We note that these issues are also barred by collateral estoppel because the federal court found that they should have been brought in the emergency motion. Peterson Novelties, Inc., supra at 394-395; Pierson Sand Gravel, Inc., supra at 381.

It is unnecessary to address whether res judicata bars the malicious prosecution, false arrest or false imprisonment, and unreasonable search and seizure claims, because summary disposition was proper under MCR 2.116(C)(10), regardless of whether these claims are barred by res judicata. The circuit court did state MCR 2.116(C)(10) as a basis for its grant of summary disposition, but even if it did not decide the case on this basis, we will not reverse a trial court's order if it reaches the right result for the wrong reason. Etefia v. Credit Technologies, Inc., 245 Mich. App. 466, 470; 628 N.W.2d 577 (2001).

A motion for summary disposition under MCR 2.116(C)(10) tests whether there is factual support for a claim. Spiek v. Dep't of Transportation, 456 Mich. 331, 337; 572 N.W.2d 201 (1998); Mino v. Clio School Dist, 255 Mich. App. 60, 67; 661 N.W.2d 586 (2003). When deciding a motion for summary disposition, a court must consider the pleadings, affidavits, depositions, admissions, and other documentary evidence submitted in the light most favorable to the nonmoving party. Ritchie-Gamester v. City of Berkley, 461 Mich. 73, 76; 597 N.W.2d 517 (1999). A motion for summary disposition based on the lack of a material factual dispute must be supported by documentary evidence. MCR 2.116(G)(3)(b), Meyer v. Center Line, 242 Mich. App. 560, 574; 619 N.W.2d 182 (2000). When the burden of proof at trial would rest on the nonmoving party, the nonmovant may not rest upon mere allegations or denials in the pleadings, but must, by documentary evidence, set forth specific facts showing that there is a genuine issue for trial that is material to the dispositive legal claims. Quinto v. Cross Peters Co., 451 Mich. 358, 362; 547 N.W.2d 314 (1996); Karbel v. Comerica Bank, 247 Mich. App. 90, 97; 635 N.W.2d 69 (2001); State Farm Fire Cas Co v. Johnson, 187 Mich. App. 264, 267; 466 N.W.2d 287 (1991). Speculation and conjecture are insufficient, but an opposing party need not rebut every possible theory that the evidence could support. Detroit v. Gen Motors Corp, 233 Mich. App. 132, 139; 592 N.W.2d 732 (1998).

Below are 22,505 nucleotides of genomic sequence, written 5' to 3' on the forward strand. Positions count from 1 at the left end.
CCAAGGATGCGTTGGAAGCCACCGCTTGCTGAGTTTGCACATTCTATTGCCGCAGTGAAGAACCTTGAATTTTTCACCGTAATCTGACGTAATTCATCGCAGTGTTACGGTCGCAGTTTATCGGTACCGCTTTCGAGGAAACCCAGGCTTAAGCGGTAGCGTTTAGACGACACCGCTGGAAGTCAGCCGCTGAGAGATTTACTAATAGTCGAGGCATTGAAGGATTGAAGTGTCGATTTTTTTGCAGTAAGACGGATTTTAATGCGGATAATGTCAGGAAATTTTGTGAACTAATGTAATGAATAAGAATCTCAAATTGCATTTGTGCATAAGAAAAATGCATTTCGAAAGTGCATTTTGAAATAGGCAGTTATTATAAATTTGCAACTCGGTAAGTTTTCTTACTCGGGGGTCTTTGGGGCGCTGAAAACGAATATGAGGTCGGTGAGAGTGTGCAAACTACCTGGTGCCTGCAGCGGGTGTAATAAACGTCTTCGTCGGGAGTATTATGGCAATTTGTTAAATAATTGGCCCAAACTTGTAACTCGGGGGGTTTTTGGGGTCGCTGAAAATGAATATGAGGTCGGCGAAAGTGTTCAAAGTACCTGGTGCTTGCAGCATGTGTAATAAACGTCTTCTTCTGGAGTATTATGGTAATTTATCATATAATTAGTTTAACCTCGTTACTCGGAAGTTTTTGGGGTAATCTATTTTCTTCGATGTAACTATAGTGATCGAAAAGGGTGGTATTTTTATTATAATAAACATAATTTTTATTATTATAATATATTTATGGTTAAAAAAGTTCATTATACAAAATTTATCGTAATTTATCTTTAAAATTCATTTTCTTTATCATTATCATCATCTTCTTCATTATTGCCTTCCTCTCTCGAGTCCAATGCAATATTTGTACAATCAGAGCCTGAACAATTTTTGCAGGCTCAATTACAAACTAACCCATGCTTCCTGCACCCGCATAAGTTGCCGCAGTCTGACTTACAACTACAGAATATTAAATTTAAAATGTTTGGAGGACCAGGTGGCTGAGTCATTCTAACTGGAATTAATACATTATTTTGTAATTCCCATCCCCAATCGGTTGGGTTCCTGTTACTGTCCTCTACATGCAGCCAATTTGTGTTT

The trial court did not err in granting defendants' motion for summary disposition of plaintiffs' false imprisonment or false arrest claim, because summary disposition was proper under MCR 2.116(C)(10). False imprisonment has been defined by this Court as an unlawful restraint on a person's liberty or freedom of movement. Clarke v. Kmart Corp., 197 Mich. App. 541, 546; 495 N.W.2d 820 (1992). A false arrest is an illegal or unjustified arrest, and the guilt or innocence of the person arrested is irrelevant. Lewis, supra at 218. To prevail on a claim of false arrest or false imprisonment, a plaintiff must show that the arrest was not legal, i.e., the arrest was not based on probable cause. Id.; Burns v. Olde Discount Corp, 212 Mich. App. 576, 581; 538 N.W.2d 686 (1995); Tope v. Howe, 179 Mich. App. 91, 105; 445 N.W.2d 452 (1989). If the arrest was legal, there has not been a false arrest or a false imprisonment. Tope, supra at 105. Whether the plaintiff could actually have been convicted is irrelevant because actual innocence is not an element of false arrest. Lewis, supra at 218 n. 1; Brewer v. Perrin, 132 Mich. App. 520, 527; 349 N.W.2d 198 (1984). The Court in Lewis explained the general rule and its limitations:

In Lewis v. Farmer Jack Div, Inc., 415 Mich. 212; 327 N.W.2d 893 (1982), the dissent noted:

False arrest and false imprisonment are often used interchangeably, Prosser, Torts (4th ed), § 11, p. 42, although there is technically a difference between the two actions.

"False arrest and false imprisonment as causes of action are said to be distinguishable only in terminology. The difference between them lies in the manner in which they arise. It is not necessary, to commit false imprisonment, either to intend to make an arrest or actually to make an arrest. However, a person who is falsely arrested is at the same time falsely imprisoned, and an unlawful arrest may give rise to a cause of action for either false arrest or false imprisonment. Thus, it has been stated that false arrest and false imprisonment are not separate torts, and that a false arrest is one way to commit false imprisonment; since an arrest involves a restraint, it always involves imprisonment."

[ Id. at 231 n. 4 (Williams, J., dissenting), quoting 32 Am Jur 2d, False Imprisonment, § 2, pp 59-60; citing 35 CJS, False Imprisonment, § 2, p. 624.]

"[I]t must be a false arrest, made without legal authority. One who instigates or participates in a lawful arrest, as for example an arrest made under a properly issued warrant by an officer charged with the duty of enforcing it, may become liable for malicious prosecution, as stated in Chapter 29, or for abuse of process, as stated in Chapter 31, but he is not liable for false imprisonment, since no false imprisonment has occurred." [ Lewis, supra at 218 n. 2, quoting 1 Restatement Torts, 2d, § 45A, p. 69, Comment b (emphasis added by Lewis, supra).]